We are in a monumental moment here at SAC and hope you will join us to advocate for changes that our students and families have lifted up for YEARS.

For more than 20 years, SAC families have told us over and over again about how unfair school discipline hearings have been. Delayed hearings. No notice. Minds made up. No impartial hearing. No real effort to find an alternative to kicking a student out. No way to appeal. No support when the student is kicked out. And more recently, forced into virtual school without due process.

We have been advocating for children for decades, and now, we have an opportunity to change the system that is causing so much harm.

This week, Sen. Jeff Irwin (D-Ann Arbor), Sen. Adam Hollier (D-Detroit), Sen. Erika Geiss (D-Taylor) and Rep. Felicia Brabec (D-Pittsfield Township) introduced Senate Bills 634-636 and House Bills 5297-5299 to prevent school removals and ensure that students’ due process rights are protected. We have been working with Sen. Irwin for close to two years on these bills and we are so excited that they are now being introduced!

It’s not a moment too soon. Even this month, students have been forced into virtual schools without a chance to tell their side of the story or have alternatives considered. 

The urgency feels real for parents like Kristine, whose 10-year-old is currently on a long-term suspension with no right to appeal. It’s heart wrenching to bear witness to the pain inflicted by harsh school discipline.

You can hear Kristine share her story herself in our press conference.

“This is the ultimate rejection to have your school kick you out like this,” she shared. “They are doling it out like it’s no big deal. But to kids, it’s a really big deal. And to the parents, too.”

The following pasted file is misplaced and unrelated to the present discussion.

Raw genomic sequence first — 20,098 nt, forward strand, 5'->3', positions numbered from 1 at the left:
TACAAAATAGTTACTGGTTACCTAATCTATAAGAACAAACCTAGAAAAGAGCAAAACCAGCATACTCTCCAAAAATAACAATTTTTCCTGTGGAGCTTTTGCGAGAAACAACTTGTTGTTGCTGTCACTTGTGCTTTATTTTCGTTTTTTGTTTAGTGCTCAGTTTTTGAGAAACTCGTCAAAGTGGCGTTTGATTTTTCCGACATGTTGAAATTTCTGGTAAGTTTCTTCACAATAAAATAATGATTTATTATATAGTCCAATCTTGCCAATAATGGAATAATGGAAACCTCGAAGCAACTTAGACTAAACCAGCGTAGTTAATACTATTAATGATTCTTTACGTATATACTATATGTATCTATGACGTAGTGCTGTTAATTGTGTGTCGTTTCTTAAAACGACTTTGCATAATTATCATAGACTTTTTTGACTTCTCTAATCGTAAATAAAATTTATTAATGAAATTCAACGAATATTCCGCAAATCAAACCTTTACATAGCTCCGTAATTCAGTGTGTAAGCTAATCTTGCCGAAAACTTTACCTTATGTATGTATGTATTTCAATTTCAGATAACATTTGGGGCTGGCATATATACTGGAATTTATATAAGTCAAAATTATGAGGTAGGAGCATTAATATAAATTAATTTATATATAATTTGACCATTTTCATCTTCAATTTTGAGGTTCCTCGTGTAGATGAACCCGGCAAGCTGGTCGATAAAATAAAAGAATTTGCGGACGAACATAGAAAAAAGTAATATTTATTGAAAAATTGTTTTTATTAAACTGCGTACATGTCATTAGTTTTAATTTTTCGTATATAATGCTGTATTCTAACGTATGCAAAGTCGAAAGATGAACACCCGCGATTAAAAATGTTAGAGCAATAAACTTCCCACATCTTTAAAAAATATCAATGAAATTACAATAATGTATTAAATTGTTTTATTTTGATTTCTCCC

Kristine’s son has several disabilities and the suspension has been enormously stressful for him, exacerbating behaviors at home. Kristine and her SAC advocate shared a long list of alternatives to long-term removal but nothing was discussed at the discipline hearing. “They just had their mind made up,” she said. 

We think back to students who have been hurt by lengthy delays in hearings, refusal to incorporate parent and student voice, and refusal to really deliberate over the 7 factors required by state law (including consideration of age, disability and whether an alternative would better address the behavior). We think of parents like Andrea, whose family was so hurt by harsh discipline (see her story here).

We hope that the changes in the bills will help reduce unnecessary removals and create a more fair school discipline process. Many of the provisions are widely recognized as the “basics” and many districts already take these steps. In fact, In 1975, the US Supreme Court in Goss v. Lopez found that education is a property right and that students should, at minimum, receive a hearing when facing suspension. 

This legislation would codify student due process rights by requiring that:

  • Students be granted a disciplinary hearing within 10 days unless a delay is requested by the student or parent/guardian;
  • Students and their families be provided with the specific disciplinary complaints at least 5 days prior to the hearing, including a copy of any evidence and an explanation of the hearing procedures including the student’s rights during that hearing;
  • Students receive access to all schoolwork that is missed and other services as needed;
  • Districts consider if homelessness may have been a factor or if a trauma-responsive behavior plan would properly address the violation or behavior before removal;
  • Students are afforded an avenue for appealing disciplinary actions before an independent hearing officer.


Please take action today and urge that these bills receive a hearing.


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